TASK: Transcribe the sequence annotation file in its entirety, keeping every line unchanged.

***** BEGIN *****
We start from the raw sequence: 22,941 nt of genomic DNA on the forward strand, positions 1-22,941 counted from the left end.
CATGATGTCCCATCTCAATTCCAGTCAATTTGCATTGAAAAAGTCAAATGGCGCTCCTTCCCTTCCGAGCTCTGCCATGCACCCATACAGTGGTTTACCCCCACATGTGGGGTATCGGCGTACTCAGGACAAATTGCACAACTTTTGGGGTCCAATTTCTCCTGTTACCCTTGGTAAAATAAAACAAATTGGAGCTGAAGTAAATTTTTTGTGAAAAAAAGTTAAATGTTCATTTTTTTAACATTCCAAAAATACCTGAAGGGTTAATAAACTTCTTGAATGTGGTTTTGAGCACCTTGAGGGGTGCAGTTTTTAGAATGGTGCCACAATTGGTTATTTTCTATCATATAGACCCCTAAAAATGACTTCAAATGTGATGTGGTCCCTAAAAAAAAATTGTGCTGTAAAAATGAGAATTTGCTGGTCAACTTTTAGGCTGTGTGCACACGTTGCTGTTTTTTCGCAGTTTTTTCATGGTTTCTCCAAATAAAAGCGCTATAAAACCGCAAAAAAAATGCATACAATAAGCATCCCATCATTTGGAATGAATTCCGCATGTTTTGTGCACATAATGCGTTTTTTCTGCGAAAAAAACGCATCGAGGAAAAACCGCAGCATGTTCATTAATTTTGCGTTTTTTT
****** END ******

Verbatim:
We start from the raw sequence: 22,941 nt of genomic DNA on the forward strand, positions 1-22,941 counted from the left end.
CATGATGTCCCATCTCAATTCCAGTCAATTTGCATTGAAAAAGTCAAATGGCGCTCCTTCCCTTCCGAGCTCTGCCATGCACCCATACAGTGGTTTACCCCCACATGTGGGGTATCGGCGTACTCAGGACAAATTGCACAACTTTTGGGGTCCAATTTCTCCTGTTACCCTTGGTAAAATAAAACAAATTGGAGCTGAAGTAAATTTTTTGTGAAAAAAAGTTAAATGTTCATTTTTTTAACATTCCAAAAATACCTGAAGGGTTAATAAACTTCTTGAATGTGGTTTTGAGCACCTTGAGGGGTGCAGTTTTTAGAATGGTGCCACAATTGGTTATTTTCTATCATATAGACCCCTAAAAATGACTTCAAATGTGATGTGGTCCCTAAAAAAAAATTGTGCTGTAAAAATGAGAATTTGCTGGTCAACTTTTAGGCTGTGTGCACACGTTGCTGTTTTTTCGCAGTTTTTTCATGGTTTCTCCAAATAAAAGCGCTATAAAACCGCAAAAAAAATGCATACAATAAGCATCCCATCATTTGGAATGAATTCCGCATGTTTTGTGCACATAATGCGTTTTTTCTGCGAAAAAAACGCATCGAGGAAAAACCGCAGCATGTTCATTAATTTTGCGTTTTTTT